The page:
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Old 12-09-2016, 12:27 PM   #1
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The Evil Avatar Let It Die Review!

Title: Let It Die
Platform: PS4
Platform Reviewed: PS4
Developer: Grasshopper Manufacture
Publisher: GungHo Online Entertainment
MSRP: Free To Play
Writer: Aaron Birch


Badger, badger, badger, badger, MUSHROOM, MUSHROOM!

There have been a few clones of the superb Souls series. From Software's brilliant mixture of action, RPG, and downright punishing difficulty has won over the hearts of a legion of gamers, and other developers want a piece of that pie. Let It Die is the latest of these attempts, and this time comes from Grasshopper Manufacture, the studio behind Suda 51 titles like Killer7, No More Heroes, and Shadows of the Damned. As a huge fans of these games (Killer7 is a personal all-time favourite), I had very high hopes for a Dark Souls clone with a typically bizarre twist the studio has become famous for, and Let It Die has been on my radar for some time. Now it's finally out, we can see if it's been worth the wait.

A free to play title, Let It Die is a third-person dungeon crawler with rouge-like elements and a microtransaction backbone designed to support the upkeep of the game and its future development. The game itself is very much a hybrid of Dark Souls and the strange stylings of Grsshopper, with a similar asymmetrical approach to online play.

Events take place in the Tower of Barbs, a huge tower seemingly formed out of a city's worth of crushed building and roads. Inside this tower lurks all sorts of nasties and gruesome monsters, and people enter it to find their way to the top to uncover its mysteries. I say people, but in true Grasshopper style, things aren't that clear cut.

You control what seems to be either an animated corpse, or someone from the Matrix, as you choose your first character from a subway train of various options, both male and female. You enter the tower in nothing but underwear, and you have to fight your way upward, floor by floor, picking up weapons and armour as you go. After a brief intro, you end up in the Waiting Room, the game's central hub, and your base. Here you can use various services, such as shops, R&D for new equipment, a storage area, and a freezer, in which you store your other, not currently active fighters, who are hung up like frozen meat in an abattoir. You can also access the Arcade, where you can find quests, get tips and hang out, and level up your character via a floating brain that squeezes juice into your fighter using it's tentacles. Talk about restrained chickens.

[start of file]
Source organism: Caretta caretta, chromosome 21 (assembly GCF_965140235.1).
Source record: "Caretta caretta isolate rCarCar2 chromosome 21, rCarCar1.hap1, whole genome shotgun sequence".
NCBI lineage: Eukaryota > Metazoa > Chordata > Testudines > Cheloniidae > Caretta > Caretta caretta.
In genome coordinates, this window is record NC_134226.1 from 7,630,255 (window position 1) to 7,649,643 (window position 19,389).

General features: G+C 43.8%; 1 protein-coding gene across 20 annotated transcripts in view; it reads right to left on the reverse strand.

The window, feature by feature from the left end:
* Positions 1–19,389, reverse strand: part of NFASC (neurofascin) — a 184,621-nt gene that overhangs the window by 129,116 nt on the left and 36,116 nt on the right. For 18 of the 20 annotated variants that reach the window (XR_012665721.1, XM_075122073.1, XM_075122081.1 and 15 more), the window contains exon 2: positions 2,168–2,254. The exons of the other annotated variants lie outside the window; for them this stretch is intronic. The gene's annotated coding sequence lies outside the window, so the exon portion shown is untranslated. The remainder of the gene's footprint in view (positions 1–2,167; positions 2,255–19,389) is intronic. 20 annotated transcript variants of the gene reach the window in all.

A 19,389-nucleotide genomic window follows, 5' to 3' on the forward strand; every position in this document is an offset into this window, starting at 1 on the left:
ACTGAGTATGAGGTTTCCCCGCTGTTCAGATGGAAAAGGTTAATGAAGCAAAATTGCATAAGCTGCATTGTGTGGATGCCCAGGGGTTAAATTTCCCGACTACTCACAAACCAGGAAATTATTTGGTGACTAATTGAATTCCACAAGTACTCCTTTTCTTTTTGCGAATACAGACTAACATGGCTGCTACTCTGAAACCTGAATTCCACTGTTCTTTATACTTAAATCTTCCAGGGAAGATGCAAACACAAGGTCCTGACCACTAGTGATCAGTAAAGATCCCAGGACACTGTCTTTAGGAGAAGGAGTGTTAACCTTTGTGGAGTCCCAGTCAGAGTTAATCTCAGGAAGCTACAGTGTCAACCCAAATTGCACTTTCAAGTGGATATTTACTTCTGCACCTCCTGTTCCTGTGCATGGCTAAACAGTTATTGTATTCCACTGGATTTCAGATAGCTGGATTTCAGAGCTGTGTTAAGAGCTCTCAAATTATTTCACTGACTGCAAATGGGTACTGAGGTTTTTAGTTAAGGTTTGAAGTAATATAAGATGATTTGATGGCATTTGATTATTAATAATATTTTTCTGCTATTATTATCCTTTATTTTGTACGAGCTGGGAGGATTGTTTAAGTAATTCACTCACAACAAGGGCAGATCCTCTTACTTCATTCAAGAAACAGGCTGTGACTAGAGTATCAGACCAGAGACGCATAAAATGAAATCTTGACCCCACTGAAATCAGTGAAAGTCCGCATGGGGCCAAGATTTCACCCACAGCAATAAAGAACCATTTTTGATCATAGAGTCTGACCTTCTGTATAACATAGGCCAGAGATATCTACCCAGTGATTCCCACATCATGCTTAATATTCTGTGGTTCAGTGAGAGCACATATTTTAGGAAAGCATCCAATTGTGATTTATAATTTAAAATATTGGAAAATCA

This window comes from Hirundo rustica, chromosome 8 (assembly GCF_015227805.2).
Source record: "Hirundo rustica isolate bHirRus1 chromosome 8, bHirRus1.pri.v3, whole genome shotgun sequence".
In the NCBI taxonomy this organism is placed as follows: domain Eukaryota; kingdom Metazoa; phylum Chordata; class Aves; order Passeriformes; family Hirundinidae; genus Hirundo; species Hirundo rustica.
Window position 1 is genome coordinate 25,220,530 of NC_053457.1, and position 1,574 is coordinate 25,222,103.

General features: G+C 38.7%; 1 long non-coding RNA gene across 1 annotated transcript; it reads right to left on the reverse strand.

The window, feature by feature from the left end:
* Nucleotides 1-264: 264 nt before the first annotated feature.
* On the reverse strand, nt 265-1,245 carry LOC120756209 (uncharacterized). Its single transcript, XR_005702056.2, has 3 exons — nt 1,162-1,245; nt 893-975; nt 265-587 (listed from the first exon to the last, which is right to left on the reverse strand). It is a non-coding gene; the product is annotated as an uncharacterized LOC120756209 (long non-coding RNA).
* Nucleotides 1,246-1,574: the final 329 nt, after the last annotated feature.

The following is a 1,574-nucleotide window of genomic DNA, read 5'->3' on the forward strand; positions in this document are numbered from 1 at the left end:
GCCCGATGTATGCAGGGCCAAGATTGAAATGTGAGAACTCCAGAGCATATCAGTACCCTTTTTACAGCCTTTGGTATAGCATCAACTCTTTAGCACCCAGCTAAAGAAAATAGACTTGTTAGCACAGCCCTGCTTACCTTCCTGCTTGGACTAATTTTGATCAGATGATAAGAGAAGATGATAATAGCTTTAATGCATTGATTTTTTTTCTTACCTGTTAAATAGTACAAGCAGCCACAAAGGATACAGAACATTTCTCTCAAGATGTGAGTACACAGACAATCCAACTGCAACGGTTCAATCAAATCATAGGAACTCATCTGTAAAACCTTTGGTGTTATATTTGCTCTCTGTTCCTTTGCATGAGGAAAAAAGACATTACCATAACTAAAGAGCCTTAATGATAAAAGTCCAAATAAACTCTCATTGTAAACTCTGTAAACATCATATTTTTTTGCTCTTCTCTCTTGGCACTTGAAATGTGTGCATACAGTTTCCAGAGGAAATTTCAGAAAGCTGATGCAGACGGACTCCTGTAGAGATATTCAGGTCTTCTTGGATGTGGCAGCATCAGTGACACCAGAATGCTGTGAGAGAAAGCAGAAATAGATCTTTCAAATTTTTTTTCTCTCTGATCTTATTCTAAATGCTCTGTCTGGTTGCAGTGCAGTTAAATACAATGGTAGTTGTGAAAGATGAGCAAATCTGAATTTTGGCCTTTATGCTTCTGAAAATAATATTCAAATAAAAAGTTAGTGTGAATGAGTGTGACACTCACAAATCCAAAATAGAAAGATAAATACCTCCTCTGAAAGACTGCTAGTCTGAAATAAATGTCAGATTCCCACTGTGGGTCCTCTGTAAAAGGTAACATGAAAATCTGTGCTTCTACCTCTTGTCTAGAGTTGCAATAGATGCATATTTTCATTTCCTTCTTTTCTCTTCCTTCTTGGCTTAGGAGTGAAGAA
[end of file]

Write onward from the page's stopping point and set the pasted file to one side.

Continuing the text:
Also in the hub is the Mushroom Emissary, a rather odd, semi-naked pole dancing woman sporting a mushroom head who can apply decals to your fighters that bestow various buffs. Yep, it's a Grasshopper game all right.

Mushrooms play a large part in the game, and are items used for healing, defence and offence, depending on the type, as do 'beasts'. These are usually giant frogs that you can eat for healing, but there are other kinds too. Both items can get thrown into fire to be cooked, altering their properties.

Weapons and armour found in the world are not very durable and break quickly, so you need to constantly find replacements, and once you find blueprints for an item, you can use the R&D shop to build and acquire more at any time for gold, the in-game minor currency you earn for kills and quests. You can only carry so much, and your storage bank also has a limit. This leads to a lot of inventory juggling, and I found this to be a royal pain in the backside.

When in the tower itself the game plays almost exactly like Dark Souls, albeit a far less polished and more clunky version. Sadly, the meat of the game just isn't as good as I'd hoped it would be. The control system is overly complex, with buttons performing double-duty instead of a well laid out control scheme, and the combat, whilst decent, isn't a patch on other clones. Simply attacking is easy enough (when the awful lock on system accommodates you), but guarding and rolling are on the same button, and can be tricky to manage in hectic fights. There's no lock-on flicking to change target, a la Dark Souls, and it's far too easy to become stunlocked by foes, especially when ganged up on. This can be avoided, of course, but the controls and defensive mechanics just aren't good enough to work together to make the kind of truly fair system we see in the Souls' series and other games like Zelda. Simply put, it often feels cheap and unfair.